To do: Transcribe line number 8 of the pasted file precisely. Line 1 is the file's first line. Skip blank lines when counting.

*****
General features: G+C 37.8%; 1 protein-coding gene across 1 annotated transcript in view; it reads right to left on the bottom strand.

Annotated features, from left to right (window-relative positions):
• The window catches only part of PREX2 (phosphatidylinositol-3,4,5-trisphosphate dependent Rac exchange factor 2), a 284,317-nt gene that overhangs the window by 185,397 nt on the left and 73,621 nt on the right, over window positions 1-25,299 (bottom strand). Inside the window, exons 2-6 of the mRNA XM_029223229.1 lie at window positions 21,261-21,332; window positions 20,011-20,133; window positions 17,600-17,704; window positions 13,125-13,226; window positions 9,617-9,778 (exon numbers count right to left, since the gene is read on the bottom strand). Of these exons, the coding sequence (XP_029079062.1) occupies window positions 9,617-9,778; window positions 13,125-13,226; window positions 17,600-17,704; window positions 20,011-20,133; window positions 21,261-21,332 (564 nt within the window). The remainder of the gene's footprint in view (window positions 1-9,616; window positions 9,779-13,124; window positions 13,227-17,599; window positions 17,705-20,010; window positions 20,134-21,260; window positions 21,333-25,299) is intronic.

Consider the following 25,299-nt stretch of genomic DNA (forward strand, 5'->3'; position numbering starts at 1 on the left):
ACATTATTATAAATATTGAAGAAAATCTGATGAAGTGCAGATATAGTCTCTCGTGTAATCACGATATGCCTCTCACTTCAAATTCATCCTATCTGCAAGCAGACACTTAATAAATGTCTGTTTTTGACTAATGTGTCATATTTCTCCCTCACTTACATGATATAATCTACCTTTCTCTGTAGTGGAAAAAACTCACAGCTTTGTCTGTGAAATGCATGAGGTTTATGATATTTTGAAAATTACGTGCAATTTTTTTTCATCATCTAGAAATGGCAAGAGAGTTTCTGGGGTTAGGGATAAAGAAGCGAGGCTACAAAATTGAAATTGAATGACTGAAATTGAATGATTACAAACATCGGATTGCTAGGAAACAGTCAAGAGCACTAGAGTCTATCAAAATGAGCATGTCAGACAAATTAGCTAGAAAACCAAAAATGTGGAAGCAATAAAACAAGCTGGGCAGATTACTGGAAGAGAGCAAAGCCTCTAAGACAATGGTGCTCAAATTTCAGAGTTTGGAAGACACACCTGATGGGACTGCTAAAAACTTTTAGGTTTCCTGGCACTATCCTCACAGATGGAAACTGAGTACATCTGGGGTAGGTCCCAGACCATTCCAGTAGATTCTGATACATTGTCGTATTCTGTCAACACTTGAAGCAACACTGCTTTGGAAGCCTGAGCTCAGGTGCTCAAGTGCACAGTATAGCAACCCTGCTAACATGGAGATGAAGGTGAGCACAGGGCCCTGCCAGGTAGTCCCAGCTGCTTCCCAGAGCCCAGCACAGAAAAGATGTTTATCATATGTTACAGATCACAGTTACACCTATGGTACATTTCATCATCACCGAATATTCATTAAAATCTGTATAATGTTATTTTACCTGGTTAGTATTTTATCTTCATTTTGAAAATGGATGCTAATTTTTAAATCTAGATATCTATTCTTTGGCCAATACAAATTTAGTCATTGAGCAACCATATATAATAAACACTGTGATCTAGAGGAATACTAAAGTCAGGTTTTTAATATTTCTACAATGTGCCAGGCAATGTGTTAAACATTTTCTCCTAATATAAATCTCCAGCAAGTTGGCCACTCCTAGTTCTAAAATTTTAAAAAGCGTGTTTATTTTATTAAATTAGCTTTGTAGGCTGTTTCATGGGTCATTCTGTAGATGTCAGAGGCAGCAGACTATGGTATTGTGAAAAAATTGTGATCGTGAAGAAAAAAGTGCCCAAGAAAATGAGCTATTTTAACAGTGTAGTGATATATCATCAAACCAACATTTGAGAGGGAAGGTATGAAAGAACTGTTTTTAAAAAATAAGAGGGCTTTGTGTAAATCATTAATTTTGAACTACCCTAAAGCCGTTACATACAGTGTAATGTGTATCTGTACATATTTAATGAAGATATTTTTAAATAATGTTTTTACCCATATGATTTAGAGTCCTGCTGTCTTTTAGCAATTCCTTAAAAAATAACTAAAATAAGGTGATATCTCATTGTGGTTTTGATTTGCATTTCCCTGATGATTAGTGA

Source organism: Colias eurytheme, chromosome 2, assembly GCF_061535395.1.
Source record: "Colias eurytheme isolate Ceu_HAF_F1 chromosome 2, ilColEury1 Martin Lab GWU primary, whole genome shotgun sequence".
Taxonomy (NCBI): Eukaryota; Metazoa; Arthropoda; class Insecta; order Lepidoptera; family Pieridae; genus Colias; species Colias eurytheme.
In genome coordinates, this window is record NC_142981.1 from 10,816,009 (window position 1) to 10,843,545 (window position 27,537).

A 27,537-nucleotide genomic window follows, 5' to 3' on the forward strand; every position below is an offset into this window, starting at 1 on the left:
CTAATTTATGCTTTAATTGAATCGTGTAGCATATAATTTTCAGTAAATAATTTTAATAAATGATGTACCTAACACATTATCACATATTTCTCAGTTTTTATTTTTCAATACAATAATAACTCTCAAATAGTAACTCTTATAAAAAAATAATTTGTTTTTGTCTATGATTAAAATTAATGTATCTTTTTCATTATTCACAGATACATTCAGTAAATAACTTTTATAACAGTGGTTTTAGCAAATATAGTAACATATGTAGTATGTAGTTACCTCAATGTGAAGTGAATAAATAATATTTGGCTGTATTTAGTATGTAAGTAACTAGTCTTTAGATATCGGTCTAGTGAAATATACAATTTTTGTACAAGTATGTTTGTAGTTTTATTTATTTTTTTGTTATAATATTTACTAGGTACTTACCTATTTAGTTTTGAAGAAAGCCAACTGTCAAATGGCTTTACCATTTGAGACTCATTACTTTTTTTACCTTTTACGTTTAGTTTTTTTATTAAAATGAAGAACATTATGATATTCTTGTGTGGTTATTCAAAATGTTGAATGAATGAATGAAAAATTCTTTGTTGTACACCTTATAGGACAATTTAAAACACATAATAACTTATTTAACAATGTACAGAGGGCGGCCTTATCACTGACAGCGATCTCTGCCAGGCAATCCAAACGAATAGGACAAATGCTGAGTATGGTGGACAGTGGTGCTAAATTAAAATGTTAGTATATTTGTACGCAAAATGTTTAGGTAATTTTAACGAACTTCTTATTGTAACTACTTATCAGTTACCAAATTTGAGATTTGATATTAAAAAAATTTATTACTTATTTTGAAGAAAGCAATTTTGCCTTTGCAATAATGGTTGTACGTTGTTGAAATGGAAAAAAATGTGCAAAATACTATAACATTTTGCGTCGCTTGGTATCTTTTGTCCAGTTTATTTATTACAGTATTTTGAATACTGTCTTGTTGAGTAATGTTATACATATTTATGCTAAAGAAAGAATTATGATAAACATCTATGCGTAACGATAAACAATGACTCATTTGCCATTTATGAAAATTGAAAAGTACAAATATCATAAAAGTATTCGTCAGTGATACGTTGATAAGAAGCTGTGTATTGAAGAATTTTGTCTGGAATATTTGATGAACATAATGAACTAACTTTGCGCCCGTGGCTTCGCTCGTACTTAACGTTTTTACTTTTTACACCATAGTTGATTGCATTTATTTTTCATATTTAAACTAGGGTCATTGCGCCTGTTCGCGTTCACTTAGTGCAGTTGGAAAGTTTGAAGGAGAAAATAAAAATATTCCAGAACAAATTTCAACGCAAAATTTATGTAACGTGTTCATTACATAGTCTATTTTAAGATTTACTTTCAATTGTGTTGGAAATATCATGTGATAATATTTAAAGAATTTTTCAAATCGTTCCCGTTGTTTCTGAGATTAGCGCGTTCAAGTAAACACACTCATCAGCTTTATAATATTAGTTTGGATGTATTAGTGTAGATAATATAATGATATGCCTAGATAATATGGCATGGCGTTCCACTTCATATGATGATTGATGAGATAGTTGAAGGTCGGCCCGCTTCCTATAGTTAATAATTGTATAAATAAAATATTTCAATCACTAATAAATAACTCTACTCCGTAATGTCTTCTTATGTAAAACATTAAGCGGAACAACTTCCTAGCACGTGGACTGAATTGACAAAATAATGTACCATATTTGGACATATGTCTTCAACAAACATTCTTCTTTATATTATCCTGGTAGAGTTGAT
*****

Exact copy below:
Taxonomy (NCBI): Eukaryota; Metazoa; Arthropoda; class Insecta; order Lepidoptera; family Pieridae; genus Colias; species Colias eurytheme.